With Proof on Animal Cruelty Due to Jallikattu, PETA Calls for Ban

PETA has recorded various instances of cruelty against animals, at nine locations between the 14 & 28 January 2018. 

3 min read
With Proof on Animal Cruelty Due to Jallikattu, PETA Calls for Ban

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PETA said there was evidence to prove that bulls were being tortured due to the practice of Jallikattu. 
(Photo: The News Minute)

In an explosive report on the recently concluded Jallikattu tournament in Tamil Nadu, PETA India has alleged multiple instances of animal cruelty.

With an extensive number of videos and photos to support their argument, the organisation has said that 'animal torture' cannot be regulated, and demanded that the Supreme Court continue the ban on the bull taming sport.

In the 131 page report with visual evidence, PETA has described various instances of cruelty at nine locations, between the 14 and 28 January 2018.

PETA says that there is evidence to show bulls being prodded with iron rods and sharp weapons, their noses bleeding after being tugged at by ropes, multiple participants attacking a single bull, and even men biting the tail of the animal to agitate it.


The report alleges that findings of the 2018 investigation reveal rampant violation of The Prevention of Cruelty to Animals (Tamil Nadu Amendment) Act 2017, the Tamil Nadu Prevention of Cruelty to Animals (Conduct of Jallikattu) Rules, 2017 and the guidelines for the conduct of Jallikattu issued by AWBI on 5 January 2015.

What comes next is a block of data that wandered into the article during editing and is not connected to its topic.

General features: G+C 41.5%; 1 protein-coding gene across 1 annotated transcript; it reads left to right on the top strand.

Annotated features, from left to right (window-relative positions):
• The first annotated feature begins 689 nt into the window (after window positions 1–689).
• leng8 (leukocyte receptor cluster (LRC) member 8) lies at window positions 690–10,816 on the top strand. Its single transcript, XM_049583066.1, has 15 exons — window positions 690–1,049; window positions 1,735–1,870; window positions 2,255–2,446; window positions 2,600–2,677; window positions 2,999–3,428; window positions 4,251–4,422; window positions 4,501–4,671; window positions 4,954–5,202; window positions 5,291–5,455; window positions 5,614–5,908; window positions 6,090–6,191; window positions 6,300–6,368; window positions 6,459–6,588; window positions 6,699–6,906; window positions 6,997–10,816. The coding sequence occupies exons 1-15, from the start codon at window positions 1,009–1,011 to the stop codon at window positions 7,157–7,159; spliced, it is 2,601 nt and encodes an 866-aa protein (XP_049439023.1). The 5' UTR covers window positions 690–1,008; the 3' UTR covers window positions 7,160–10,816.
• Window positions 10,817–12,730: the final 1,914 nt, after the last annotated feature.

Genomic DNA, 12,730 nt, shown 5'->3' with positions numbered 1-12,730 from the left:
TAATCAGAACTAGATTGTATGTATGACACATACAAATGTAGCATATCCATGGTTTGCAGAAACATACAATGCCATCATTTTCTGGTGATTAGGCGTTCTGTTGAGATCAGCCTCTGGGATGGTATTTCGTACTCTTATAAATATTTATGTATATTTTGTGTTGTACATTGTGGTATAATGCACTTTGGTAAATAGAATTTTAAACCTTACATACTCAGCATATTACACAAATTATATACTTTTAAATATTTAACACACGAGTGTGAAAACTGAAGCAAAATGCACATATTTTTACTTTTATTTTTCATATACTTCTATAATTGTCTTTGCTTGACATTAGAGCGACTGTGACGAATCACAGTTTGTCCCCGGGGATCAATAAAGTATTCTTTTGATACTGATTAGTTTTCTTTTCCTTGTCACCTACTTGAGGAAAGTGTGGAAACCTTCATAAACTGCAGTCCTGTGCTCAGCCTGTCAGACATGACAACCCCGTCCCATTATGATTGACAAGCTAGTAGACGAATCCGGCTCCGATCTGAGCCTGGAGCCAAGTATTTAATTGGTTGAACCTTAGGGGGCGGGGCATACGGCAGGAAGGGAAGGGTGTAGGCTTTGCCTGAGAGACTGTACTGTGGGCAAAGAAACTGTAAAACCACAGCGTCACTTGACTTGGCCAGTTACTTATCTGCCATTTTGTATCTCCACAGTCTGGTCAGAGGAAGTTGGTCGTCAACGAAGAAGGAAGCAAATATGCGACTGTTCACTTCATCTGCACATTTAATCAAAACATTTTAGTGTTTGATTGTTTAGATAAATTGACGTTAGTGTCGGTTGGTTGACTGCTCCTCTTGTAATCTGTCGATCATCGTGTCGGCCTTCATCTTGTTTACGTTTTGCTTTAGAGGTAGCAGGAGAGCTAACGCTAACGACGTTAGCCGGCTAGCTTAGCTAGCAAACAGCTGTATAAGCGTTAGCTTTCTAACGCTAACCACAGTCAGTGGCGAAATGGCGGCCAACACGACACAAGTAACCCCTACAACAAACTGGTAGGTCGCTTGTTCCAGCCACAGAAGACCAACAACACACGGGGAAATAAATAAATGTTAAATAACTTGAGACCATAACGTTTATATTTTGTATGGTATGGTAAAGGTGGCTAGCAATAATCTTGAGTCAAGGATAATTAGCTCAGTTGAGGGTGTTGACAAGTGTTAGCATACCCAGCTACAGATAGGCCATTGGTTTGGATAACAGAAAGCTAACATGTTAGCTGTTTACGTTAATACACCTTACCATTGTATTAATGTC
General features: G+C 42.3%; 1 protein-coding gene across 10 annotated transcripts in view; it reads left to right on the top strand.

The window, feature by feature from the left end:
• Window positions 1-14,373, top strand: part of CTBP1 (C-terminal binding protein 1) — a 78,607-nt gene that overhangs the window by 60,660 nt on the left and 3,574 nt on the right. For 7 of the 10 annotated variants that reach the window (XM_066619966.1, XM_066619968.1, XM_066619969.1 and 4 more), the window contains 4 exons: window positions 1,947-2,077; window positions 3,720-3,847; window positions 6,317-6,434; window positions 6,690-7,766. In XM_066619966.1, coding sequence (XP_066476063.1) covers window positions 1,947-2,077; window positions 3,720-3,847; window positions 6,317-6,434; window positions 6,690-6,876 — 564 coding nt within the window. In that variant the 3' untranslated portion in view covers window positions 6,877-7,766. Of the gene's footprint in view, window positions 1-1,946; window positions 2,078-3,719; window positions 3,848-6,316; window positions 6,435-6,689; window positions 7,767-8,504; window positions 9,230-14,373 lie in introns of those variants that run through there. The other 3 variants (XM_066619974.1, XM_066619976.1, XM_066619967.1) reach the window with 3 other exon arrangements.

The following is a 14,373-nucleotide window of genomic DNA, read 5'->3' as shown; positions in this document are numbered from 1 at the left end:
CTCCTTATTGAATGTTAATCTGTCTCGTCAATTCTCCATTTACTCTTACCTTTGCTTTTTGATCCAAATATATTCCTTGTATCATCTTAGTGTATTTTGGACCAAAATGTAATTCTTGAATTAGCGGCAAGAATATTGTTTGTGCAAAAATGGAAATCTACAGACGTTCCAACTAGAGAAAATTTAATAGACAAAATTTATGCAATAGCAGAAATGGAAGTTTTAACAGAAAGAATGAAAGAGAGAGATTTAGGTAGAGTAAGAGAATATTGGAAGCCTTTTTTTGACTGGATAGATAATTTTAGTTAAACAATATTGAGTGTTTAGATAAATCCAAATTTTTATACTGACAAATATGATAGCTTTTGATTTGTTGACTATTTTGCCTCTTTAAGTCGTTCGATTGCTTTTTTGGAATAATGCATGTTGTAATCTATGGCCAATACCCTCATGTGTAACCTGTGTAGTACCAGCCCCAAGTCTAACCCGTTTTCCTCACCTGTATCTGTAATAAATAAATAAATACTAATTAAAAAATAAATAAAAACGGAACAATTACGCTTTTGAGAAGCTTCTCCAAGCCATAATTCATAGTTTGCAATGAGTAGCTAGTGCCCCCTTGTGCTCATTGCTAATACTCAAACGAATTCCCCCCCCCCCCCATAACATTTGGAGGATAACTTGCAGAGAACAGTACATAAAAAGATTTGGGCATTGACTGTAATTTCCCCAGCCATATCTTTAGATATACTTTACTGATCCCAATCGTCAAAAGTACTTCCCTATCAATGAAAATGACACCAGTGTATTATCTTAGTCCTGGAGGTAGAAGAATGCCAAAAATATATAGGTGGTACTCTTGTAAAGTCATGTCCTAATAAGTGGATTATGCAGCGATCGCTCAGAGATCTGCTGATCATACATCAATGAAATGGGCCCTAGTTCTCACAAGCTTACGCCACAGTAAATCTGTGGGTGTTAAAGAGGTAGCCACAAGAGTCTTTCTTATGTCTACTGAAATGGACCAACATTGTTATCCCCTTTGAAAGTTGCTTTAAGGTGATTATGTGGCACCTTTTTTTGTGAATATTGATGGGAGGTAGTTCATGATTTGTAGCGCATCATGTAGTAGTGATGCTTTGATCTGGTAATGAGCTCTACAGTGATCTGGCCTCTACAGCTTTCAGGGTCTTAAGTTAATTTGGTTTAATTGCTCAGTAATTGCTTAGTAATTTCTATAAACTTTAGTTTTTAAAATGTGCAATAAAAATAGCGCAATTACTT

The guidelines had warned participants against twisting and biting tails of the bills, stabbing and jabbing them with weapons, tackling them and failing to provide them with enough rest and hydration.

As a result, says PETA, five bulls and 10 humans have died, and 757 men including spectators injured in 2018 alone.
Deliberate cruelty, injury, and deaths are inherent in Jallikattu, says PETA India CEO Dr Manilal Valliyate.
(Photo: The News Minute)

"Year after year, investigation after investigation reveals the same thing: Deliberate cruelty, injury, and deaths are inherent in Jallikattu, and no amount of regulation can change that, which is why the Supreme Court had banned it in the first place," says PETA India CEO Dr Manilal Valliyate.

India’s true culture is one of kindness to cattle and respect for life – not forming a violent mob to bully terrified animals.
Dr Manilal Valliyate, CEO of PETA India

Veterinarians who were appointed by the AWBI on the spot, corroborated what PETA India alleges.

One member of the team, who reported to the AWBI told TNM:

The same bulls fight at multiple locations, and are exhausted as they are transported to various venues and made to wait in queues for registration. In addition to this, they are mostly dehydrated and unclean. Lemon juice is also squirted into their eyes to irritate them.
An unnamed member of the team
A collapsed bull is being forced to get up after Jallikattu in Kalingapatti Jallikattu. 
(Photo: The News Minute)

In addition to the mounting allegations, PETA India has also questioned the bid to introduce a franchise format of Jallikattu. TNM had reported this in January, and on how many who support the sport are against the franchise. AWBI's decision to recall observers was further questioned.

Concluding that no amount of regulation can be enforced to prevent the cruelty in the event and trauma the bull is subjected to, PETA India has demanded that the ban of Jallikattu must continue to protect the animals as well as humans.

(This article has been published in arrangement with The News Minute)

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Topics:  India   Supreme Court   Tamil Nadu 

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